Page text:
What brain regions are employed when we interact with other people? Cognitive neuroscientist Sarah-Jayne Blakemore explains the “social brain” in her TED talk and sheds light on the complex networks that enable us to evaluate the mental states of other people. Her research focuses on the development of the social brain during adolescence. Watch Dr. Blakemore’s TED talk for more information on how the brain matures during the transition from adolescence to adulthood.Continue reading
We are another year older, perhaps a little wiser, and probably more forgetful. Indeed, making memories is quite a process in the brain: specific synaptic connections are strengthened and new proteins are synthesized. But as we age, the synapses that make up our memories, such as those in the hippocampus and prefrontal cortex, start to change and can be lost altogether. The detrimental synaptic alterations may not be permanent, however, and maintaining the health of these synapses may be the key to preventing age-related cognitive decline.Continue reading
I live in Los Angeles and it’s unfortunate, but true, that the brown cloud of smog hanging over our city is as much an icon of LA as the Hollywood hills. My morning bike commute is spent sucking on the tailpipes of my fellow Angelenos, and it turns out this doesn’t just make me cranky. A recent article published in Neurotoxicology suggests that those of us who live in urban environments are much more likely to experience cognitive decline with age. The culprit? Air pollution.Continue reading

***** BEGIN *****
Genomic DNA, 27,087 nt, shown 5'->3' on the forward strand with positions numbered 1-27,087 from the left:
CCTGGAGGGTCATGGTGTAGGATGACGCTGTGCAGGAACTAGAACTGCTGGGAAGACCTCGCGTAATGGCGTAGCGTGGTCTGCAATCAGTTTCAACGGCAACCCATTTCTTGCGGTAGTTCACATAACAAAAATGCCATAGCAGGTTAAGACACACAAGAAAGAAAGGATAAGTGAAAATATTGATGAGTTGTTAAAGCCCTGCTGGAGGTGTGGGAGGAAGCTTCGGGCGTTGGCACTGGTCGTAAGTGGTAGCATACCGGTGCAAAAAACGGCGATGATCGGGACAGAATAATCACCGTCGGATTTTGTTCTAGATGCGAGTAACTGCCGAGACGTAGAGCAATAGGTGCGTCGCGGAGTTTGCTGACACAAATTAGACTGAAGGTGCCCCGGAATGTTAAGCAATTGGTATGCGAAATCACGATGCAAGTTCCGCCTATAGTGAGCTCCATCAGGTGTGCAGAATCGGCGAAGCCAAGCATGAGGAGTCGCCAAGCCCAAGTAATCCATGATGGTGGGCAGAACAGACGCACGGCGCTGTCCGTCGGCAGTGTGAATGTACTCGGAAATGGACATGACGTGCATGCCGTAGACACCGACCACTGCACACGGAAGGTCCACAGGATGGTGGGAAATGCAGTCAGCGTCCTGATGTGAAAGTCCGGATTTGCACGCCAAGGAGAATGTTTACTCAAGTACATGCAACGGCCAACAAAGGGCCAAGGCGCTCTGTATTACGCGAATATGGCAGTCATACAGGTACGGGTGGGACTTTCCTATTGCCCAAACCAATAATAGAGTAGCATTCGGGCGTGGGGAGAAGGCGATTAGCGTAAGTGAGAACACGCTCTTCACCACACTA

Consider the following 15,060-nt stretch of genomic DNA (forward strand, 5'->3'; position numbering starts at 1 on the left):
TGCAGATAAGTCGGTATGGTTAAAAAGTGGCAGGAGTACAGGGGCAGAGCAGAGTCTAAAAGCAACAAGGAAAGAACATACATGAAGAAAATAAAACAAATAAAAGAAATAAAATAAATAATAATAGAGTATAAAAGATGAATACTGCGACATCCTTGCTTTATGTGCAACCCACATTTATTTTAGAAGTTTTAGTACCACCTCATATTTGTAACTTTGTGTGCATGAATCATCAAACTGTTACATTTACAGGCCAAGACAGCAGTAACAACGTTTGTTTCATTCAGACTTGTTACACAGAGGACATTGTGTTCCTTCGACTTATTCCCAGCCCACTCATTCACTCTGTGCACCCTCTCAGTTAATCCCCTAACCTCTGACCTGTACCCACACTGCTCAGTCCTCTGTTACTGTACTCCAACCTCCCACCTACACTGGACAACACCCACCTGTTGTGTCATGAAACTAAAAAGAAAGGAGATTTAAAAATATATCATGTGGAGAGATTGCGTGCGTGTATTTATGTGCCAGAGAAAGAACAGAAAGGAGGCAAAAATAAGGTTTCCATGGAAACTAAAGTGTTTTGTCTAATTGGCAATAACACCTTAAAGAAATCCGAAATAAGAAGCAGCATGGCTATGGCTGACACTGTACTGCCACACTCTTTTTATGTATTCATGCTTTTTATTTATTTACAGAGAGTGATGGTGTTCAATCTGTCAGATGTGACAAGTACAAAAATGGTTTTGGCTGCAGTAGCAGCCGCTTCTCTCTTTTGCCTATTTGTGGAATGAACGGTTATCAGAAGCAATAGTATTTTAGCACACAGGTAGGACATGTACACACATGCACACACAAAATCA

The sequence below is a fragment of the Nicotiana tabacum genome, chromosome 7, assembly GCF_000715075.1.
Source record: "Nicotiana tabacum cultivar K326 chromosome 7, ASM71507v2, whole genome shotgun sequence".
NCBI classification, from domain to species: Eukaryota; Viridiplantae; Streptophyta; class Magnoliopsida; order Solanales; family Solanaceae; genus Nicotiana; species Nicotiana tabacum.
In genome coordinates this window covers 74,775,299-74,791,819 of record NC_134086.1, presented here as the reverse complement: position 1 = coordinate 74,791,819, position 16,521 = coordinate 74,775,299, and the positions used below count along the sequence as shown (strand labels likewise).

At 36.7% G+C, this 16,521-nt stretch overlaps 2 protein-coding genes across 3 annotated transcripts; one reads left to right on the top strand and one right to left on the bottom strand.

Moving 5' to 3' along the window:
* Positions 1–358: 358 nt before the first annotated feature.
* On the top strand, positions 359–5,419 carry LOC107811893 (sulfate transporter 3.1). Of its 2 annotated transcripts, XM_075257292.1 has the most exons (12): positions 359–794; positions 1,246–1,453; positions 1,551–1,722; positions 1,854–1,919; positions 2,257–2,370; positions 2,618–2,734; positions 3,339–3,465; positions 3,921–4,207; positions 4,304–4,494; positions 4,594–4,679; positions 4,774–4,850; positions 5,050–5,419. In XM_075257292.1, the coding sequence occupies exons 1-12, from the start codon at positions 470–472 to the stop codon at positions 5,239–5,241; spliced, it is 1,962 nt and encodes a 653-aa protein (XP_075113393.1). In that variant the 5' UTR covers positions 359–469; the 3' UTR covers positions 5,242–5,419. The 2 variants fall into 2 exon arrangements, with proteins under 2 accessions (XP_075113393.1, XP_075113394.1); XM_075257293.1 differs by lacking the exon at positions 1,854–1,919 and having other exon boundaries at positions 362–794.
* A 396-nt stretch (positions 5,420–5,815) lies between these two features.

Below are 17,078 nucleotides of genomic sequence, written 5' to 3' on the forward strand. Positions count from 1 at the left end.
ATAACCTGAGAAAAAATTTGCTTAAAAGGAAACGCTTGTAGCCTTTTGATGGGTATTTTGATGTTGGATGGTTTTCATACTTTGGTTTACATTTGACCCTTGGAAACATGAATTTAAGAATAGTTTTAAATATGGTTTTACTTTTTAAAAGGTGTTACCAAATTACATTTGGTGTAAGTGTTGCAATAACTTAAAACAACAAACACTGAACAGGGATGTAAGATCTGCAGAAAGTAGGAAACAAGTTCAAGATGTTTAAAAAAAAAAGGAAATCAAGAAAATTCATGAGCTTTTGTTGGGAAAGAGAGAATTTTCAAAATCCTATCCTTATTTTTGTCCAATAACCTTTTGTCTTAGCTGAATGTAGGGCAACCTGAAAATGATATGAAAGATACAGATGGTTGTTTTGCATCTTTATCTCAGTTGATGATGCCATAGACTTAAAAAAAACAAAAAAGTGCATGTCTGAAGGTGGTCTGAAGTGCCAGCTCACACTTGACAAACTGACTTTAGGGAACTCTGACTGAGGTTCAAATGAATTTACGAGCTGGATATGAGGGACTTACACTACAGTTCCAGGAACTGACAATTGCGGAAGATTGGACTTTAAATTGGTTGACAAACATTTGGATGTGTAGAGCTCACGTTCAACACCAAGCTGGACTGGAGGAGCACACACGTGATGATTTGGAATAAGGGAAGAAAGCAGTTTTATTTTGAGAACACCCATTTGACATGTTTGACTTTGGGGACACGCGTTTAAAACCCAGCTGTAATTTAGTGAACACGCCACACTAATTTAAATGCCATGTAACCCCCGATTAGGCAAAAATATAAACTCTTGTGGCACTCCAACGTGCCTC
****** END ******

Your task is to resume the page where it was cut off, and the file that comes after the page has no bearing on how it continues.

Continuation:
The human brain contains roughly eighty-six billion (~10^10) neurons, each of which forms approximately ten thousand (10^4) synaptic connections with other neurons. Therefore, on average, there are one hundred trillion (10^14) synapses in the brain! Maintaining the health of these synapses is essential for proper brain function and higher cognitive functions like learning, memory, and emotion. Dysfunction of synaptic function is thought to underlie many types of neurodegenerative diseases, including Alzheimer’s disease and aging related dementia. Those affected with Alzheimer’s disease and dementia have severe learning and memory impairments, impaired judgment, severe anxiety and other mood disruptions.Continue reading
What do you do when you take a break from work? In your leisure time, what is something that you routinely find yourself doing? What is your default solution to the eternal problem of boredom?
What if I told you that your choice of leisure time activity is linked to how you may handle memory loss when you get older?Continue reading